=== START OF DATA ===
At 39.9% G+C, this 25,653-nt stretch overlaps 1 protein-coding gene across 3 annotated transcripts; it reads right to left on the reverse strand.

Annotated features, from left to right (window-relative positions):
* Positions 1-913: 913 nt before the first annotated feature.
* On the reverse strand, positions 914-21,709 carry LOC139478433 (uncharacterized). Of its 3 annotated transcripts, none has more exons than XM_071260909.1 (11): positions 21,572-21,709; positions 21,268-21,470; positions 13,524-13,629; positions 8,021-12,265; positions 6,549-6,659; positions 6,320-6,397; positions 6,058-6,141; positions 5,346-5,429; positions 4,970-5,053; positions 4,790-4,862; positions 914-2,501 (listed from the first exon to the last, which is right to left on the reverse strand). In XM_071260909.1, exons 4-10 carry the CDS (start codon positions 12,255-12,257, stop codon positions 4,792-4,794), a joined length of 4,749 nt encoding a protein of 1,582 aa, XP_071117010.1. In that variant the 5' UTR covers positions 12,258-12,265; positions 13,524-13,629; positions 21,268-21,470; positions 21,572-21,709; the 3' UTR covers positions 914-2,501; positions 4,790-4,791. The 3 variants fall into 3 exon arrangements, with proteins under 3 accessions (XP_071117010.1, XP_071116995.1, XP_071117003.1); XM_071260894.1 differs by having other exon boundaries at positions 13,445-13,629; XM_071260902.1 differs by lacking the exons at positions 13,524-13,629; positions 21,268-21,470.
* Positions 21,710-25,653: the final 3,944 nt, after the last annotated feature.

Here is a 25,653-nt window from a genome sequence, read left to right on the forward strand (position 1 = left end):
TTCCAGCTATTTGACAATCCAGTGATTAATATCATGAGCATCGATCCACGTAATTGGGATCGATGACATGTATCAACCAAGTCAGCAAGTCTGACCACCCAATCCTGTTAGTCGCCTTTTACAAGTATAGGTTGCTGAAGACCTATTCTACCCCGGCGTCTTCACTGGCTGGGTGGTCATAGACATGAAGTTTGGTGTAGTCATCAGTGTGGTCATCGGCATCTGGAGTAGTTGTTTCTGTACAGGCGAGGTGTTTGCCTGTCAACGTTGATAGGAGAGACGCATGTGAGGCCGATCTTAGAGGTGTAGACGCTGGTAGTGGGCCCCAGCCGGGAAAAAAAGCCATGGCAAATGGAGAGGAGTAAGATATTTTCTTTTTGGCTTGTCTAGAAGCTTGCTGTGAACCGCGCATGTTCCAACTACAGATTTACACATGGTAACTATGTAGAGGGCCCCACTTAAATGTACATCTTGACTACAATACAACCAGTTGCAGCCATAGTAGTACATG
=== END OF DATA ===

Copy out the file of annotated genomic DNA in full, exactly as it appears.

At 39.9% G+C, this 25,653-nt stretch overlaps 1 protein-coding gene across 3 annotated transcripts; it reads right to left on the reverse strand.

Annotated features, from left to right (window-relative positions):
* Positions 1-913: 913 nt before the first annotated feature.
* On the reverse strand, positions 914-21,709 carry LOC139478433 (uncharacterized). Of its 3 annotated transcripts, none has more exons than XM_071260909.1 (11): positions 21,572-21,709; positions 21,268-21,470; positions 13,524-13,629; positions 8,021-12,265; positions 6,549-6,659; positions 6,320-6,397; positions 6,058-6,141; positions 5,346-5,429; positions 4,970-5,053; positions 4,790-4,862; positions 914-2,501 (listed from the first exon to the last, which is right to left on the reverse strand). In XM_071260909.1, exons 4-10 carry the CDS (start codon positions 12,255-12,257, stop codon positions 4,792-4,794), a joined length of 4,749 nt encoding a protein of 1,582 aa, XP_071117010.1. In that variant the 5' UTR covers positions 12,258-12,265; positions 13,524-13,629; positions 21,268-21,470; positions 21,572-21,709; the 3' UTR covers positions 914-2,501; positions 4,790-4,791. The 3 variants fall into 3 exon arrangements, with proteins under 3 accessions (XP_071117010.1, XP_071116995.1, XP_071117003.1); XM_071260894.1 differs by having other exon boundaries at positions 13,445-13,629; XM_071260902.1 differs by lacking the exons at positions 13,524-13,629; positions 21,268-21,470.
* Positions 21,710-25,653: the final 3,944 nt, after the last annotated feature.

Here is a 25,653-nt window from a genome sequence, read left to right on the forward strand (position 1 = left end):
TTCCAGCTATTTGACAATCCAGTGATTAATATCATGAGCATCGATCCACGTAATTGGGATCGATGACATGTATCAACCAAGTCAGCAAGTCTGACCACCCAATCCTGTTAGTCGCCTTTTACAAGTATAGGTTGCTGAAGACCTATTCTACCCCGGCGTCTTCACTGGCTGGGTGGTCATAGACATGAAGTTTGGTGTAGTCATCAGTGTGGTCATCGGCATCTGGAGTAGTTGTTTCTGTACAGGCGAGGTGTTTGCCTGTCAACGTTGATAGGAGAGACGCATGTGAGGCCGATCTTAGAGGTGTAGACGCTGGTAGTGGGCCCCAGCCGGGAAAAAAAGCCATGGCAAATGGAGAGGAGTAAGATATTTTCTTTTTGGCTTGTCTAGAAGCTTGCTGTGAACCGCGCATGTTCCAACTACAGATTTACACATGGTAACTATGTAGAGGGCCCCACTTAAATGTACATCTTGACTACAATACAACCAGTTGCAGCCATAGTAGTACATG